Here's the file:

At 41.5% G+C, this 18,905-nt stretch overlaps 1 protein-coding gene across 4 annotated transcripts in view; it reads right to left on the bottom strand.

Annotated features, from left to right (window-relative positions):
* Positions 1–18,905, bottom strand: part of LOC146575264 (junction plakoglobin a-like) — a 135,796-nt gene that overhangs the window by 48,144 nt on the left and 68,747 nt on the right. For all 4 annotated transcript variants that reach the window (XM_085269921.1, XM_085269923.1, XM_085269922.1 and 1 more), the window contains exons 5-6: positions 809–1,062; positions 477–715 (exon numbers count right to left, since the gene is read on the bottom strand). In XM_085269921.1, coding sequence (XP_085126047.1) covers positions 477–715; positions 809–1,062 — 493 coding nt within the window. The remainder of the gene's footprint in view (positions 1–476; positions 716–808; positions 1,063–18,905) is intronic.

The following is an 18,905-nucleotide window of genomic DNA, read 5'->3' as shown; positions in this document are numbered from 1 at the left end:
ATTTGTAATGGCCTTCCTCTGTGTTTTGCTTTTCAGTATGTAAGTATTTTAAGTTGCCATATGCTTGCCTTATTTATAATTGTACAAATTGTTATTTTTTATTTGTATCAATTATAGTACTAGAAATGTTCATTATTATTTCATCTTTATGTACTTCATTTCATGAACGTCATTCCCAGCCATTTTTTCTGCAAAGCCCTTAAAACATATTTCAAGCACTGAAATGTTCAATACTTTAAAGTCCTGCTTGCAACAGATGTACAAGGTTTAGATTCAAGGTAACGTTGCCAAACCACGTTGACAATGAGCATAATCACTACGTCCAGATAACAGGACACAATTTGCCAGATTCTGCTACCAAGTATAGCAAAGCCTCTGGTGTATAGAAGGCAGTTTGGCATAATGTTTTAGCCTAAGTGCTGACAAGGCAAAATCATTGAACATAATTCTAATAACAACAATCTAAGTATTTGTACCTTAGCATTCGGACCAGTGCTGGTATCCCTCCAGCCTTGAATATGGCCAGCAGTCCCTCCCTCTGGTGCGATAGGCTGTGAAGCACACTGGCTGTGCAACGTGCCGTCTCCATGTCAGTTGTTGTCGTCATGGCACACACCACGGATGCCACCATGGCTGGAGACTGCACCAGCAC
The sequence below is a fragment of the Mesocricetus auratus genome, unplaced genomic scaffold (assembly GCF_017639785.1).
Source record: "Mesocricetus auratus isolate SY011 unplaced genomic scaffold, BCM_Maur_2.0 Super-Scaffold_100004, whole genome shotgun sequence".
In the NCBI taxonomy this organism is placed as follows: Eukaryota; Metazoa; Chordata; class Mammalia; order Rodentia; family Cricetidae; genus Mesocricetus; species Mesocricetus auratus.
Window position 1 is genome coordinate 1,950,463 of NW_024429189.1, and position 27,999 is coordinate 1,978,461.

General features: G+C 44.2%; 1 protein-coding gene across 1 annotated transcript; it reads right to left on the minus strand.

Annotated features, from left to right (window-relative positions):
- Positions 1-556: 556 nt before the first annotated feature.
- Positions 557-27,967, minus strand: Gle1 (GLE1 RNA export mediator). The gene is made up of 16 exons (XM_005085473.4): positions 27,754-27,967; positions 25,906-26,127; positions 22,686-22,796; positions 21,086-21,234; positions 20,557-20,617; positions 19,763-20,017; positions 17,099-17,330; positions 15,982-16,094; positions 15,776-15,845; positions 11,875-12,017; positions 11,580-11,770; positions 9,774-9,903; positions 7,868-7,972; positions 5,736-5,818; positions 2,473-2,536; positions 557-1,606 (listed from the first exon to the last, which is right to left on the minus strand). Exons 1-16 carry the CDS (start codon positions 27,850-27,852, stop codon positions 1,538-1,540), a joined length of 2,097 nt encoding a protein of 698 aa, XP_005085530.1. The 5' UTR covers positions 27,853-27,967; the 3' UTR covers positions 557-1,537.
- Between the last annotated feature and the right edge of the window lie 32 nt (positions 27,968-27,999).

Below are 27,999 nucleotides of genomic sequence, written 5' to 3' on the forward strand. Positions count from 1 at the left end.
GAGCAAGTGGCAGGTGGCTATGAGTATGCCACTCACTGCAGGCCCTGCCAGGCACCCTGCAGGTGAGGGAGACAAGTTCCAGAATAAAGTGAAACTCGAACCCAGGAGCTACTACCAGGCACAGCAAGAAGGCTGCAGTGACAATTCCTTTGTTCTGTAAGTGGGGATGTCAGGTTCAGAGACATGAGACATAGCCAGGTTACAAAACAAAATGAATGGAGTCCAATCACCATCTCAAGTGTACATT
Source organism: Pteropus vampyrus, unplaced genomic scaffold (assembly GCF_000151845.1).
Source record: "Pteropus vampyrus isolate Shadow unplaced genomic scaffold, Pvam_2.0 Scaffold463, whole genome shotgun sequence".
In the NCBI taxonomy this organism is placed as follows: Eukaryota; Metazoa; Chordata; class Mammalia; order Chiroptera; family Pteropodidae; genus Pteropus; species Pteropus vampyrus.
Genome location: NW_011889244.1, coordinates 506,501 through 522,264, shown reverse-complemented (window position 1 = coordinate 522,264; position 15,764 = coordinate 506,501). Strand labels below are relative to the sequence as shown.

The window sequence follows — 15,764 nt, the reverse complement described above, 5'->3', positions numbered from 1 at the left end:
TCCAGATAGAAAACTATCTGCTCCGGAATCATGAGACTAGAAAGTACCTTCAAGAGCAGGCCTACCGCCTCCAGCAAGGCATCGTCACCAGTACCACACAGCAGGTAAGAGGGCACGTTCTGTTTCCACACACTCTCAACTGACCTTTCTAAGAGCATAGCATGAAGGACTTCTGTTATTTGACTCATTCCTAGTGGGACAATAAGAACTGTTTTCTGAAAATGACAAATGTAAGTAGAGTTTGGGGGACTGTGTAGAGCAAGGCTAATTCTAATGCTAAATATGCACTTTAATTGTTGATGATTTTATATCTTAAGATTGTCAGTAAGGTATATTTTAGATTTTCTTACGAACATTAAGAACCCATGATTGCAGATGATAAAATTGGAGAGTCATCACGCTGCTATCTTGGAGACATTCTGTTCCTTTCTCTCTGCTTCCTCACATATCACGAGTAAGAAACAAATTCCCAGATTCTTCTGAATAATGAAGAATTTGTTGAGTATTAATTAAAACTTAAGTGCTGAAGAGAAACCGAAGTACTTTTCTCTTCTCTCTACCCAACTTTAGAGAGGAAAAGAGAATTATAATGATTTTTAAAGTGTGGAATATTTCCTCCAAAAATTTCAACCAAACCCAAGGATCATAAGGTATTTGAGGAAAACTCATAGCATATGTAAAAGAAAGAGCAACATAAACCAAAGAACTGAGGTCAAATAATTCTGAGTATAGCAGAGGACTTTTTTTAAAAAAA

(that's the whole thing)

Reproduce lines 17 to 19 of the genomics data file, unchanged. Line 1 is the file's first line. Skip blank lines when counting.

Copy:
Source organism: Pteropus vampyrus, unplaced genomic scaffold (assembly GCF_000151845.1).
Source record: "Pteropus vampyrus isolate Shadow unplaced genomic scaffold, Pvam_2.0 Scaffold463, whole genome shotgun sequence".
In the NCBI taxonomy this organism is placed as follows: Eukaryota; Metazoa; Chordata; class Mammalia; order Chiroptera; family Pteropodidae; genus Pteropus; species Pteropus vampyrus.